Thursday, February 17, 2011

Trippi's short-lived baseball comeback

Uncommon Commons: In 2006 I purchased a complete set of The Sporting News and The Sporting Life newspaper microfilms from 1886 through the early 1970s. I figured they would be a great source of entertainment when I eventually retired.

Over the years I had used the films to research feature articles and columns that appeared in SCD and Baseball Cards magazine. In that process I discovered that each issue of those venerable sports weeklies had many tidbits that as a collector of baseball and football cards I found interesting because they helped bring to life the faces on the cards I collected. I figured that if I found those items of interest, so would other vintage card collectors, so from time to time I compiled my notes into columns that I called "Uncommon Commons."

I've decided to continue that tradition in this forum because a blog is tailor-made to host these short pieces and because it is easy to share images of some great old cards that may not be worth a lot of money, but that have an appeal to veteran collectors.

Prior to the 1960s, careers in pro football weren't nearly as lucrative as they became in later decades. For one thing, there were only 12 teams in the NFL, so roster spots were limited.

It was not uncommon for star college football players to take a run at professional baseball. One such prospective cross-over was Charley Trippi. Between 1942-46, with time out for WWII, Trippi was a two-time All-American at Georgia.

In 1947 he signed to play baseball for the Atlanta Crackers of the Southern Association, being both a legitimate prospect -- he had been an All-American in 1946 and hit over .400 for the Bulldogs -- and a fan-favorite gate attraction.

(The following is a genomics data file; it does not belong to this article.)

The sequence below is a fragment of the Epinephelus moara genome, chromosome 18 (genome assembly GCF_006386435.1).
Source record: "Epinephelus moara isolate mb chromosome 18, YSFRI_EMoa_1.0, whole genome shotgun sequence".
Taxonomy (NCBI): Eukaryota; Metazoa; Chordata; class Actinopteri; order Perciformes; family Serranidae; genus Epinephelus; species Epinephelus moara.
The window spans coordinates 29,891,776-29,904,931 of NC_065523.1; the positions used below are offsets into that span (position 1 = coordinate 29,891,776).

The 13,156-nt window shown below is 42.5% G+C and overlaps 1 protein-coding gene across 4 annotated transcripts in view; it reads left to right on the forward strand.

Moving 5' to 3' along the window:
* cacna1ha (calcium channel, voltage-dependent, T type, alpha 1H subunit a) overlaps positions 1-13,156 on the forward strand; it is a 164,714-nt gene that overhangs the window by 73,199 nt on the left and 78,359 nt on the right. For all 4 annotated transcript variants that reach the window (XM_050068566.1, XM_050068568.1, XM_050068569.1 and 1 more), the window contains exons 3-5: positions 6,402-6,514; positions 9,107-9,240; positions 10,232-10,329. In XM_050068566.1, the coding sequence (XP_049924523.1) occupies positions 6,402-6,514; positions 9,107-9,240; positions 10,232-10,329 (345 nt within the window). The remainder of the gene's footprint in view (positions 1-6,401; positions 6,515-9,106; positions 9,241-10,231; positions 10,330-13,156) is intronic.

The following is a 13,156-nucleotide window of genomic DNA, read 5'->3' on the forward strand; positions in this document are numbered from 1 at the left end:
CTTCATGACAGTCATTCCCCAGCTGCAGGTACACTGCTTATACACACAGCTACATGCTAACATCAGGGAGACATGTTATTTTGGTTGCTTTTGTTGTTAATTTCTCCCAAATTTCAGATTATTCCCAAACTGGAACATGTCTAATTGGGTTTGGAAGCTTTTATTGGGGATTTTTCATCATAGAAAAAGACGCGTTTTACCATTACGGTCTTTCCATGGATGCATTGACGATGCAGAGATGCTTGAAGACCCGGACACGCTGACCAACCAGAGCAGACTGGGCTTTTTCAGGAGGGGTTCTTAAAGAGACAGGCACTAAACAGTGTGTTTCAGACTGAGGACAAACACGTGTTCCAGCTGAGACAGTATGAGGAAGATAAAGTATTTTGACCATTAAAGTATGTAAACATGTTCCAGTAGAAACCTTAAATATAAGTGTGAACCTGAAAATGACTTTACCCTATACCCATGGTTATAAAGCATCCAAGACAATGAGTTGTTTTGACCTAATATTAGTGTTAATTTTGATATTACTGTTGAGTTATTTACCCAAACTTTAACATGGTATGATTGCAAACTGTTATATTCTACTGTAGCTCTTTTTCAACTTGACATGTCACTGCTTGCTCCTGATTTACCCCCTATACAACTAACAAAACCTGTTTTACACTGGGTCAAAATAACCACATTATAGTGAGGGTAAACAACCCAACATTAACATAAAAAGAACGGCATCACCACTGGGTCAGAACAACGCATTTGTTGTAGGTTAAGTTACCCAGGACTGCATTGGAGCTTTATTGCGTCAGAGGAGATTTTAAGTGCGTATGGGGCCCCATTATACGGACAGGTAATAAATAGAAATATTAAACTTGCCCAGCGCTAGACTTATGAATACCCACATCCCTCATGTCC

Trippi played at first base and in the outfield. In 106 games he led the team with a .334 batting average, though without much power, hitting only three home runs.

Trippi was provisionally sold to the Chicago White Sox for 1948, but when the team demanded he quit playing pro football, he opted for the gridiron career. Trippi had begun his NFL career with the Chicago Cardinals in 1947.

In 1953, Trippi considered a comeback in professional baseball. When Atlanta sold his contract to Jacksonville of the South Atlantic League, Trippi demand 40% of the sales price, according to a provision in his 1947 contract. Crackers' president Earl Mann replied that Trippi was only due a piece of the action if his contract was sold to a higher classification minor league, not a step down. 

Thus the comeback fell through and Trippi returned to the Cardinals through the 1955 season, compiling a Hall of Fame career. Besides the Pro Football Hall of Fame, Trippi was also selected to the College Football Hall of Fame, the Georgia Hall of Fame and the Italian Hall of Fame. 

After his playing days, Trippi returned to the University of Georgia for a time as head baseball coach. 

Charley Trippi never appeared on a baseball card, but he was in both the Leaf and Bowman football card sets in 1948, and in every Bowman set from 1950-55.

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